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Gypsy Hill killings: Arrest made in 1976 cold case murder of 19-year-old woman

Two years ago DNA evidence gathered decades earlier at two of the crime scenes resulted in two murder charges against Rodney Lynn Halbower, who had already been in prison for most of his adult life, most recently on an attempted murder charge in Oregon.

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DALY CITY — For years, law enforcement officials believed the same person was responsible for the murders of five young women along the Peninsula during a terrifying, five-month span of 1976, which became knows as the Gypsy Hill killings.

Two years ago DNA evidence gathered decades earlier at two of the crime scenes resulted in two murder charges against Rodney Lynn Halbower, who had already been in prison for most of his adult life, most recently on an attempted murder charge in Oregon.

But San Mateo County prosecutors on Thursday announced DNA evidence in one of the unsolved cases led them to a second suspect, a 71-year-old man also already behind bars for a string of kidnappings and sexual assaults dating back to the 1970s.

Leon Melvin Seymour was formally charged Wednesday with murder in the death of 19-year-old Denise Lampe, who was fatally stabbed in Daly City in April, 1976.

Seymour was already in custody as an "inmate-patient" at Coalinga State Hospital, where he is being housed as a sexually violent predator for his many other kidnappings and sexual assaults, according to the district attorney's office.

"We're grateful to have the clarity that DNA evidence brings us," San Mateo County Chief Deputy District Attorney Karen Guidotti said. "Mr. Seymour can finally be brought to justice. Something he has avoided for many, many years."

There is no evidence to suggest Halbower and Seymour knew one another, according to prosecutors.

On April 1, 1976, Lampe had just finished work at Macy's at the Serramonte Mall in Daly City and returned to her car, a 1964-½ Mustang, parked between the department store and a Denny's restaurant, according to Daly City police. Lampe was supposed to meet a friend but never showed up.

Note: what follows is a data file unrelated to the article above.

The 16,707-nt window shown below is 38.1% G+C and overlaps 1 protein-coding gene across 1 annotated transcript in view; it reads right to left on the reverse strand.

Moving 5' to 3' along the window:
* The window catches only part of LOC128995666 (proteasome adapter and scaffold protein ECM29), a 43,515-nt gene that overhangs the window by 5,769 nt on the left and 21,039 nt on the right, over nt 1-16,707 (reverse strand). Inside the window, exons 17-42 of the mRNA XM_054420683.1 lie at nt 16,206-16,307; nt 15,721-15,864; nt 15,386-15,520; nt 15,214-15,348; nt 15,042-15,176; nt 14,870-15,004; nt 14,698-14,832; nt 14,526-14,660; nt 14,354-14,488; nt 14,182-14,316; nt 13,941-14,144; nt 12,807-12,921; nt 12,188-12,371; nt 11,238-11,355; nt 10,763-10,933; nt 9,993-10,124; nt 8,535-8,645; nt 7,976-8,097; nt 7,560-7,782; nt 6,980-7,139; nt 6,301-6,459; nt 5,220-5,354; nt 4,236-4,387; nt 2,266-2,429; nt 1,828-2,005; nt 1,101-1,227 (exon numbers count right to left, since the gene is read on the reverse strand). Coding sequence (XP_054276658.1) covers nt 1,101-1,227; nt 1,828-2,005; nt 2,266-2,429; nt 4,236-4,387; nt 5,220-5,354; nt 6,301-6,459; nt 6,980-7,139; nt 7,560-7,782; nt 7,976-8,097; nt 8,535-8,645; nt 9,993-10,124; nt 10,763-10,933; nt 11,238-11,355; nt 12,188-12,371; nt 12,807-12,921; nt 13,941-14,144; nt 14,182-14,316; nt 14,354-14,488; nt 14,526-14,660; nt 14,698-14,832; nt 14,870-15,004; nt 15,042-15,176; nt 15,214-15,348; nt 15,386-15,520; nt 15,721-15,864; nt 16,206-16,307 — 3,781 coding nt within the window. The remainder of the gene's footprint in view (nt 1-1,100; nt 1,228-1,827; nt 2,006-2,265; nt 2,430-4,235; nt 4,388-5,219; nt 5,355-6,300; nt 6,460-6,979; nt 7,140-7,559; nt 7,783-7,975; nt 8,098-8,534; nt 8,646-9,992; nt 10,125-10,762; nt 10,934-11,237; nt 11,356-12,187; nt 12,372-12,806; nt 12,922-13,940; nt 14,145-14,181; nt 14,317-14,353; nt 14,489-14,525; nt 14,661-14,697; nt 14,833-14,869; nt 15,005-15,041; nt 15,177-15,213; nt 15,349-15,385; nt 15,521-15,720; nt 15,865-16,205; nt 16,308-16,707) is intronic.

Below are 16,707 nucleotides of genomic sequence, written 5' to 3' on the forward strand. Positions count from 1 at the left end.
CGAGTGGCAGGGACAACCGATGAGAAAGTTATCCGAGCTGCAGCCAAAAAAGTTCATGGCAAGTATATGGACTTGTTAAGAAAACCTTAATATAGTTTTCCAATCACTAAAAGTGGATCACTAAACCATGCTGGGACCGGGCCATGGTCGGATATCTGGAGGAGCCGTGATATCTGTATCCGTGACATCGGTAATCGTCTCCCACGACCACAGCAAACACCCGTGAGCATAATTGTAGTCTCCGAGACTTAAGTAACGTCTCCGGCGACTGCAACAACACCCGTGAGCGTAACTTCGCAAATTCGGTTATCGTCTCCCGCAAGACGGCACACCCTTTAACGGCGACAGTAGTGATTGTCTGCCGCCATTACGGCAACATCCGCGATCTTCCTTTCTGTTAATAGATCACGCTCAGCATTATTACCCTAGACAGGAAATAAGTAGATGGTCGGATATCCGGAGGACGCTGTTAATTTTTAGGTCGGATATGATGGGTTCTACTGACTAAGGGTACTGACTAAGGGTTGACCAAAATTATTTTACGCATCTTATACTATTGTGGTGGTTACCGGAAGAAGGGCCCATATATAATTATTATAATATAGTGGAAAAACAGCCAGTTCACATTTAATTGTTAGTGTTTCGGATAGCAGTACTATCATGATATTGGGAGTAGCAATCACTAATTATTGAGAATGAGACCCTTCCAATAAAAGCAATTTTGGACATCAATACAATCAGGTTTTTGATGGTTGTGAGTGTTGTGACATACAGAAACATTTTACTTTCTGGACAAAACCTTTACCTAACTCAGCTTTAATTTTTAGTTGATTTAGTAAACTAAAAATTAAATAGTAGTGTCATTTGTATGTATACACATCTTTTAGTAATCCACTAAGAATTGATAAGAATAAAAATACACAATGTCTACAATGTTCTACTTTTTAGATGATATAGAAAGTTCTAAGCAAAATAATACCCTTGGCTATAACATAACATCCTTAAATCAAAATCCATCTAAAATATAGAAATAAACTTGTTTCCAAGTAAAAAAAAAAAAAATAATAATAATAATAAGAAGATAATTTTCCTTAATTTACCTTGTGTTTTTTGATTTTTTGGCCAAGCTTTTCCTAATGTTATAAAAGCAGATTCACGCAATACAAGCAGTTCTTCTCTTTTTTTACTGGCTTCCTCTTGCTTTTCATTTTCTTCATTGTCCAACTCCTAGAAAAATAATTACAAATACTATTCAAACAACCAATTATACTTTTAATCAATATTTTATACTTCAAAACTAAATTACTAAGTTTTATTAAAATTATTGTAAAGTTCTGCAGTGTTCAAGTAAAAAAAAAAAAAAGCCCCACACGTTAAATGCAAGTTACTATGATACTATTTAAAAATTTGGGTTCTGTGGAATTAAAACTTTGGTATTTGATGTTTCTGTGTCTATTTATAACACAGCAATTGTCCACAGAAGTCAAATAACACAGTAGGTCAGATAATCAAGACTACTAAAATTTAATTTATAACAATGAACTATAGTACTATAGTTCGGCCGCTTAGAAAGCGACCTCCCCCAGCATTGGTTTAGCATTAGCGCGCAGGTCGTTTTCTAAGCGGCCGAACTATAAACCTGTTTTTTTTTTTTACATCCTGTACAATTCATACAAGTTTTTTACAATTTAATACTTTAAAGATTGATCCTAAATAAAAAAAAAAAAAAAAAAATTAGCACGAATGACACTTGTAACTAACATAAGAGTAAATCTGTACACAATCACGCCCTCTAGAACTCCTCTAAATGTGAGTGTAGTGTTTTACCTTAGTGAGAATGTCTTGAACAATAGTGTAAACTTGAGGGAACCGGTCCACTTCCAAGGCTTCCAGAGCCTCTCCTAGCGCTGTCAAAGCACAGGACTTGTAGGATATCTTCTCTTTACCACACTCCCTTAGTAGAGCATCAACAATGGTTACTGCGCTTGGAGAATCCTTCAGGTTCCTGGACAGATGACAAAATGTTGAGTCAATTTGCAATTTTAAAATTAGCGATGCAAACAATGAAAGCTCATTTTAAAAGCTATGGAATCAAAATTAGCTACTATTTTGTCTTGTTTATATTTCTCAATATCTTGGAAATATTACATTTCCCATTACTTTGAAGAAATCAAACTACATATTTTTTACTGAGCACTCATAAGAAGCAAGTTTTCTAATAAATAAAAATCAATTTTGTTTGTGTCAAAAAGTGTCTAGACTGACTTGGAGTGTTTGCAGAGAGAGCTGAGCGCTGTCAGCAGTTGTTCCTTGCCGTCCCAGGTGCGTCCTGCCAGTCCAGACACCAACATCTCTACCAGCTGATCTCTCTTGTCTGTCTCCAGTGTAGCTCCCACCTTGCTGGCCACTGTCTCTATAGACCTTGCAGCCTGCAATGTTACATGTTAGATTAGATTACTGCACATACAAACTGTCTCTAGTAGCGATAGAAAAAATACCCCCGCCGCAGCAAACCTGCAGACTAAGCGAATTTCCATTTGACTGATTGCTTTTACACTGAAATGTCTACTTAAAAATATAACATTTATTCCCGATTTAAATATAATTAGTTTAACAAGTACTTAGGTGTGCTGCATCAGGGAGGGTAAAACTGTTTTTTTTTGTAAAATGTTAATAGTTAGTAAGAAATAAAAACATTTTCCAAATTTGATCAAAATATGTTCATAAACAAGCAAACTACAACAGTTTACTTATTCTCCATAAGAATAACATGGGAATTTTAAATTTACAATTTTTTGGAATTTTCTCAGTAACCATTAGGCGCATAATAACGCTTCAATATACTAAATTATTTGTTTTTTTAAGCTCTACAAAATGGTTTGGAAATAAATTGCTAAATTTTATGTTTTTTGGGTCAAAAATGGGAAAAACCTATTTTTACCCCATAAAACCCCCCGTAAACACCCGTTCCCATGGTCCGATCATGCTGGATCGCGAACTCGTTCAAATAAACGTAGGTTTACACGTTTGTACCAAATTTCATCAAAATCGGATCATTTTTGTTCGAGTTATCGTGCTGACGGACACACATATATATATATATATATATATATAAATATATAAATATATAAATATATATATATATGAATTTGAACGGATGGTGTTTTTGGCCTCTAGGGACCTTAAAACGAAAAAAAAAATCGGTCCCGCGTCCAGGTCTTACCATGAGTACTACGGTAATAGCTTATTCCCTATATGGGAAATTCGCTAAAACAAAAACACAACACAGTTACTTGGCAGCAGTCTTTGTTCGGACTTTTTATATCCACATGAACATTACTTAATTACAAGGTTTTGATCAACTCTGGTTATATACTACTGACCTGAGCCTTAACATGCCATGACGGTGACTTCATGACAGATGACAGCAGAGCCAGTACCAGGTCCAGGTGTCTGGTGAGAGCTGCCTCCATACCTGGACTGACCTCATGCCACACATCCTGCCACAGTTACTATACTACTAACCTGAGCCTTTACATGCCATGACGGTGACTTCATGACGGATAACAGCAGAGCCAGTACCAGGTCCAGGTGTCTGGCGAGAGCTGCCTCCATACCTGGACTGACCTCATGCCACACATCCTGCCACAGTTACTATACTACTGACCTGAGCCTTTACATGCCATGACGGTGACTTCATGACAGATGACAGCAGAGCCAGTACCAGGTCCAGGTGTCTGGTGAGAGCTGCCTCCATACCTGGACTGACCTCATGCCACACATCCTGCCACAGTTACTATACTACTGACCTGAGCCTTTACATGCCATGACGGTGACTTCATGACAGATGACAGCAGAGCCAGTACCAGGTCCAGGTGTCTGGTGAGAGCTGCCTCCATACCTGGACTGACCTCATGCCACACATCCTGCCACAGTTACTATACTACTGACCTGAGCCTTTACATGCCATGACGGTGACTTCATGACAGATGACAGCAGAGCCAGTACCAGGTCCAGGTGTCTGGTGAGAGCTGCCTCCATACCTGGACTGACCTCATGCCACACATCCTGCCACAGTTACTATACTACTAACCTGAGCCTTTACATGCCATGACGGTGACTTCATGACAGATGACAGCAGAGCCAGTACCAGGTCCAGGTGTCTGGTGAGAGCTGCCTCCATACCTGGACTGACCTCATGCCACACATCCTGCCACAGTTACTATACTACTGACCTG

More than 40 years after the death of 19-year-old Denise Lampe, the San Mateo County District Attorney's Office has charged a man with her murder.

Lampe's body was found that evening inside her vehicle at the same location in the mall parking lot.

For decades, Lampe's unsolved homicide was one in a string of five unsolved murders of young women that occurred in 1976 along the Peninsula, and a sixth with similar characteristics in Reno. In 2013, the FBI issued a press release detailing the unsolved murders, stating the possibility that one person was responsible for all the deaths.

In January 2015 law enforcement officials arrested Rodney Halbower in connection with two of the five homicides. Halbower, 66 at the time of his arrest, was serving time in Oregon State Prison on an unrelated attempted-murder conviction. Halbower was charged with two counts of murder and special circumstance of murder during the course of a rape in the 1976 deaths of 17-year-old Paula Baxter, whose body was found in Millbrae, and Veronica Anne Cascio, 18, who was found dead in her native Pacifica.

Halbower is scheduled to go to trial on Jan. 8.

DNA evidence has also linked Halbower to the killing of Michelle Mitchell, who was a student at the University of Nevada-Reno when she was found dead in Reno parking garage in February, 1976.

Following the DNA hit, prosecutors and police began working on a timeline for Halbower and determined he was incarcerated at the time of Lampe's death.

The belief that one person was responsible for all five murders was "a working assumption," said San Mateo County deputy district attorney Sean Gallagher, who is prosecuting the Seymour and Halbower cases.

"They were all very similar," Gallagher said. "The targeted ages of the victims, in how they were killed, close in time, close in geography to where they disappeared or where the bodies were found."

The deaths of Tanya Blackwell and Carol Lee Booth remain unsolved.

Blackwell was just 14 when she disappeared on Jan. 24, 1976 while walking to a 7-Eleven store located at King Drive in South San Francisco. Her body was located months later off Gypsy Hill Road in Pacifica.

Booth was 26 when she disappeared on March 15, 1976. She was last seen walking from the bus stop on El Camino Real at Arroyo Street in South San Francisco towards her home. Booth's body was located months later, hidden in brush in an open area between Kaiser Hospital and Mission Road near the former El Camino Driving Range.

In both cases, prosecutors said there is "insufficient DNA evidence" in order to identify the killer beyond a reasonable doubt.

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